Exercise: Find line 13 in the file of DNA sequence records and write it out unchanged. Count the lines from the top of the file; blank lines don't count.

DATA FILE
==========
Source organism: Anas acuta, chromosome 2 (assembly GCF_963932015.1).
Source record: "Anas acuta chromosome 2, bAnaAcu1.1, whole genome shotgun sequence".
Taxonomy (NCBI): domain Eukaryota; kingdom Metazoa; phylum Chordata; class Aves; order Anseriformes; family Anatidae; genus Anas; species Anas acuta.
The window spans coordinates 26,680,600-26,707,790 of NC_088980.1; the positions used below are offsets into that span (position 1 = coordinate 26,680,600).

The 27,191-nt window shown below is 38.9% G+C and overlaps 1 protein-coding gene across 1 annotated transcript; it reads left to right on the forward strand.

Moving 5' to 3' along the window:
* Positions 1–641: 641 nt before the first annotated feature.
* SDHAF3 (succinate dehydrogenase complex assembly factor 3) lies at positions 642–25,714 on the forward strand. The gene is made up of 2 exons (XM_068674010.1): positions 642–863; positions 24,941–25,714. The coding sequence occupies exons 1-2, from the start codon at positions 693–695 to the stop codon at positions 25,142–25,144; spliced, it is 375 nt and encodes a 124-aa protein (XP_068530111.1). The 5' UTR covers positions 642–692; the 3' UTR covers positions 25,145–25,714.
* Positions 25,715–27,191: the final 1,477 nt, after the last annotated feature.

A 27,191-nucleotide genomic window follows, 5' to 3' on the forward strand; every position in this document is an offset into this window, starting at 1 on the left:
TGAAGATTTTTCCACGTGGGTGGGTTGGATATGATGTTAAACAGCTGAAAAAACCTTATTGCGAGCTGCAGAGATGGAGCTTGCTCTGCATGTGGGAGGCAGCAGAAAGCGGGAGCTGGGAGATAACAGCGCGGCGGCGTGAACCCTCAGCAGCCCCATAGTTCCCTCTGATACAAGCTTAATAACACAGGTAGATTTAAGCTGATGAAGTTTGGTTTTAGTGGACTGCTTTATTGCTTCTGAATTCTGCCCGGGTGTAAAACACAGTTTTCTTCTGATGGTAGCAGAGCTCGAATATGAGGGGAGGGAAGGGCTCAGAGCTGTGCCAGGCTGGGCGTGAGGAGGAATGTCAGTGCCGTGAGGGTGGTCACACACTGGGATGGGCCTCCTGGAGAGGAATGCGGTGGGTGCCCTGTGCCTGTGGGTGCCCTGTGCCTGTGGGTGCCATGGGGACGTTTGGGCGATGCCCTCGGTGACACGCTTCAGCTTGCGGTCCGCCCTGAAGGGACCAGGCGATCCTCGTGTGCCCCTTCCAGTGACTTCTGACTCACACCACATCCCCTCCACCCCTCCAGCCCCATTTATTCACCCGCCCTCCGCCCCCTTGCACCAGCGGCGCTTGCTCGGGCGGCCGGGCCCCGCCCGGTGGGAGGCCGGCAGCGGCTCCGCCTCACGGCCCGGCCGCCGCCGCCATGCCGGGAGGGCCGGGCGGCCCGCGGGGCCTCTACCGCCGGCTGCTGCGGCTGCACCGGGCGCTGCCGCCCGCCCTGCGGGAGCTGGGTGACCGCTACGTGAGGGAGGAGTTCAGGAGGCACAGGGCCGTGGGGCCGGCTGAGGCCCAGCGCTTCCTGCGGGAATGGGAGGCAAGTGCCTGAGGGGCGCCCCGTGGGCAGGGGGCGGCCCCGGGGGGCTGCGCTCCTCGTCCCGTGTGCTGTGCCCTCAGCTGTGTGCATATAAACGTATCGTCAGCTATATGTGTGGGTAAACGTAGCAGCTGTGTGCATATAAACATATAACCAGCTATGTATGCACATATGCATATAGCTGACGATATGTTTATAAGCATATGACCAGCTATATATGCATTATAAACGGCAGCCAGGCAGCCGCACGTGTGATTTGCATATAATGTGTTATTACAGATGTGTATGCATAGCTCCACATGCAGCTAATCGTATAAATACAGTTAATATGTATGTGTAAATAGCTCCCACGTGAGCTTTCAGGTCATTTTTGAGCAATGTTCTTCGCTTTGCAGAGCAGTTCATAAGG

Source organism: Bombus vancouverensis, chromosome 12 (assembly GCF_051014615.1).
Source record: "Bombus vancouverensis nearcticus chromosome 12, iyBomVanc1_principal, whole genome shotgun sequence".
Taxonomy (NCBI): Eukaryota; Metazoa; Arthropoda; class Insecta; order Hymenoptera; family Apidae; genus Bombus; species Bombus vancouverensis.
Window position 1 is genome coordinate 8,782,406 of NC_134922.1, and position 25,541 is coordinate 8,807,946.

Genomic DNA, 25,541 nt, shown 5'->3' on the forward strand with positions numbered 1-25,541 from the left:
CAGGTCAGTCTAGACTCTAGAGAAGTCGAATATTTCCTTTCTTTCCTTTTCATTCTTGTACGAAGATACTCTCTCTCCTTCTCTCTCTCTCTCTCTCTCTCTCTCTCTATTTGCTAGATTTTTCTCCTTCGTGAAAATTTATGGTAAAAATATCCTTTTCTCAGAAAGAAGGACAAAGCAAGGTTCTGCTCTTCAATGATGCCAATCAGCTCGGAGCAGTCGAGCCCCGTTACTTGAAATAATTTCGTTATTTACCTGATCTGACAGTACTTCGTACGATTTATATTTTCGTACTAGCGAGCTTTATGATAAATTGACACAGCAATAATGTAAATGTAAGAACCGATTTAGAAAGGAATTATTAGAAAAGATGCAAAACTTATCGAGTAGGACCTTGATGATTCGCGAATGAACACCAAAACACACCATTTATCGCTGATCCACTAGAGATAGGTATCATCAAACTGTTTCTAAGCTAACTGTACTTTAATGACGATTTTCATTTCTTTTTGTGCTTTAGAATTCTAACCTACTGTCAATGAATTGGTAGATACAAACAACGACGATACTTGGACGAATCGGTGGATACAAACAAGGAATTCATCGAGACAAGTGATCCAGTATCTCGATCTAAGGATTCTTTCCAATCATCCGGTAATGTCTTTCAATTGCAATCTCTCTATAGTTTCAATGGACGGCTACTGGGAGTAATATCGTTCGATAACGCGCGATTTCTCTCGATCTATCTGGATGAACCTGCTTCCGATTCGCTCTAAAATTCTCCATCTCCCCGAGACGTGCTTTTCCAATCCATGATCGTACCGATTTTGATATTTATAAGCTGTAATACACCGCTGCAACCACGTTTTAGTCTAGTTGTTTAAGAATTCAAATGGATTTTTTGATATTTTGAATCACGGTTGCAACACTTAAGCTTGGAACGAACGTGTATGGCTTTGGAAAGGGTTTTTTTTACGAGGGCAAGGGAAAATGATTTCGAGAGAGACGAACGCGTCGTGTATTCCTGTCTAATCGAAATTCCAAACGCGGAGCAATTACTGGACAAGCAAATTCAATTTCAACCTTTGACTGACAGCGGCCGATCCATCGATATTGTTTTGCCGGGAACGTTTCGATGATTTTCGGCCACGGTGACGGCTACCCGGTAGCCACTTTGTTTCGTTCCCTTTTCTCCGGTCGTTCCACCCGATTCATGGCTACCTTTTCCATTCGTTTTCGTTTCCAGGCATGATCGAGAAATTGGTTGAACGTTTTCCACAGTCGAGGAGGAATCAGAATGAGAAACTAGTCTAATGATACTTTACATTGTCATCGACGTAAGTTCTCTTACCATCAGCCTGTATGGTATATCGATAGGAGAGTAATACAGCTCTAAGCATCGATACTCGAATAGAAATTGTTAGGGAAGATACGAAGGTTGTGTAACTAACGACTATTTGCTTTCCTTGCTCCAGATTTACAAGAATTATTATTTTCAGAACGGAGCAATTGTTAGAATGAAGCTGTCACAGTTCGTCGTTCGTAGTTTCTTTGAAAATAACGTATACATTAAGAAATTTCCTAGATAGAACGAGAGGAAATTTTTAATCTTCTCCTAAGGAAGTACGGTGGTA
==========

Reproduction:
Source record: "Bombus vancouverensis nearcticus chromosome 12, iyBomVanc1_principal, whole genome shotgun sequence".